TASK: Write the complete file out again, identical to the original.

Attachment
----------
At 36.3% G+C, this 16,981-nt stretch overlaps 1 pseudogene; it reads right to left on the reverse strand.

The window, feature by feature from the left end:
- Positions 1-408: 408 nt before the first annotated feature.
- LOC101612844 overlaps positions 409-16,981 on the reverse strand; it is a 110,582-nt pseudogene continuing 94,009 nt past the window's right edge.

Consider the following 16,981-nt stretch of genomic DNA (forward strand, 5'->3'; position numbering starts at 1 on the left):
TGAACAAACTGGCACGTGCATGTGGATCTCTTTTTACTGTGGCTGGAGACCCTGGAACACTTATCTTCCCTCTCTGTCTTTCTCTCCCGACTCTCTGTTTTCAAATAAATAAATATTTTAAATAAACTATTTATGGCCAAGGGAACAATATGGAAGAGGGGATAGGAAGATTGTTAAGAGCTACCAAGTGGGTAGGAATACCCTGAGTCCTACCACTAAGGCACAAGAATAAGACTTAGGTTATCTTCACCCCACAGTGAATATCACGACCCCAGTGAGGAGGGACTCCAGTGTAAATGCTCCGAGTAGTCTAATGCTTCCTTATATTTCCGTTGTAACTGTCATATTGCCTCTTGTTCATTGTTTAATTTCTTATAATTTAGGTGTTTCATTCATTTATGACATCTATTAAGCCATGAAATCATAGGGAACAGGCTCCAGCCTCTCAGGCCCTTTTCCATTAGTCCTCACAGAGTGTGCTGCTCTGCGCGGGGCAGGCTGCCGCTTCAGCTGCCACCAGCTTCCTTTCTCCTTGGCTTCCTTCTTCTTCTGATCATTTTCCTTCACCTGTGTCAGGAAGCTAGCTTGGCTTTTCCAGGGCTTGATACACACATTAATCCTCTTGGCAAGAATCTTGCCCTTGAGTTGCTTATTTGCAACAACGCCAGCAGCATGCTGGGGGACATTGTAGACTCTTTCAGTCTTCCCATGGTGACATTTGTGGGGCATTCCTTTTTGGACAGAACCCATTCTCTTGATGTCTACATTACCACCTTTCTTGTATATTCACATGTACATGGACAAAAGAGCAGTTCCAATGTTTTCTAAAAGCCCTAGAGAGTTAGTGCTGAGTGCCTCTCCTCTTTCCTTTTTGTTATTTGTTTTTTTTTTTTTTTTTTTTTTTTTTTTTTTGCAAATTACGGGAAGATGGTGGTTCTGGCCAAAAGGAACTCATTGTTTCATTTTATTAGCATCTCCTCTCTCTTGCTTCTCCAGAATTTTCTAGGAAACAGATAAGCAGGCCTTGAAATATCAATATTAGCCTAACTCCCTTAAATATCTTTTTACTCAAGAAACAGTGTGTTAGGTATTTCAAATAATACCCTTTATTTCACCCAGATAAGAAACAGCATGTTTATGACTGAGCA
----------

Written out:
At 36.3% G+C, this 16,981-nt stretch overlaps 1 pseudogene; it reads right to left on the reverse strand.

The window, feature by feature from the left end:
- Positions 1-408: 408 nt before the first annotated feature.
- LOC101612844 overlaps positions 409-16,981 on the reverse strand; it is a 110,582-nt pseudogene continuing 94,009 nt past the window's right edge.

Consider the following 16,981-nt stretch of genomic DNA (forward strand, 5'->3'; position numbering starts at 1 on the left):
TGAACAAACTGGCACGTGCATGTGGATCTCTTTTTACTGTGGCTGGAGACCCTGGAACACTTATCTTCCCTCTCTGTCTTTCTCTCCCGACTCTCTGTTTTCAAATAAATAAATATTTTAAATAAACTATTTATGGCCAAGGGAACAATATGGAAGAGGGGATAGGAAGATTGTTAAGAGCTACCAAGTGGGTAGGAATACCCTGAGTCCTACCACTAAGGCACAAGAATAAGACTTAGGTTATCTTCACCCCACAGTGAATATCACGACCCCAGTGAGGAGGGACTCCAGTGTAAATGCTCCGAGTAGTCTAATGCTTCCTTATATTTCCGTTGTAACTGTCATATTGCCTCTTGTTCATTGTTTAATTTCTTATAATTTAGGTGTTTCATTCATTTATGACATCTATTAAGCCATGAAATCATAGGGAACAGGCTCCAGCCTCTCAGGCCCTTTTCCATTAGTCCTCACAGAGTGTGCTGCTCTGCGCGGGGCAGGCTGCCGCTTCAGCTGCCACCAGCTTCCTTTCTCCTTGGCTTCCTTCTTCTTCTGATCATTTTCCTTCACCTGTGTCAGGAAGCTAGCTTGGCTTTTCCAGGGCTTGATACACACATTAATCCTCTTGGCAAGAATCTTGCCCTTGAGTTGCTTATTTGCAACAACGCCAGCAGCATGCTGGGGGACATTGTAGACTCTTTCAGTCTTCCCATGGTGACATTTGTGGGGCATTCCTTTTTGGACAGAACCCATTCTCTTGATGTCTACATTACCACCTTTCTTGTATATTCACATGTACATGGACAAAAGAGCAGTTCCAATGTTTTCTAAAAGCCCTAGAGAGTTAGTGCTGAGTGCCTCTCCTCTTTCCTTTTTGTTATTTGTTTTTTTTTTTTTTTTTTTTTTTTTTTTTTTGCAAATTACGGGAAGATGGTGGTTCTGGCCAAAAGGAACTCATTGTTTCATTTTATTAGCATCTCCTCTCTCTTGCTTCTCCAGAATTTTCTAGGAAACAGATAAGCAGGCCTTGAAATATCAATATTAGCCTAACTCCCTTAAATATCTTTTTACTCAAGAAACAGTGTGTTAGGTATTTCAAATAATACCCTTTATTTCACCCAGATAAGAAACAGCATGTTTATGACTGAGCA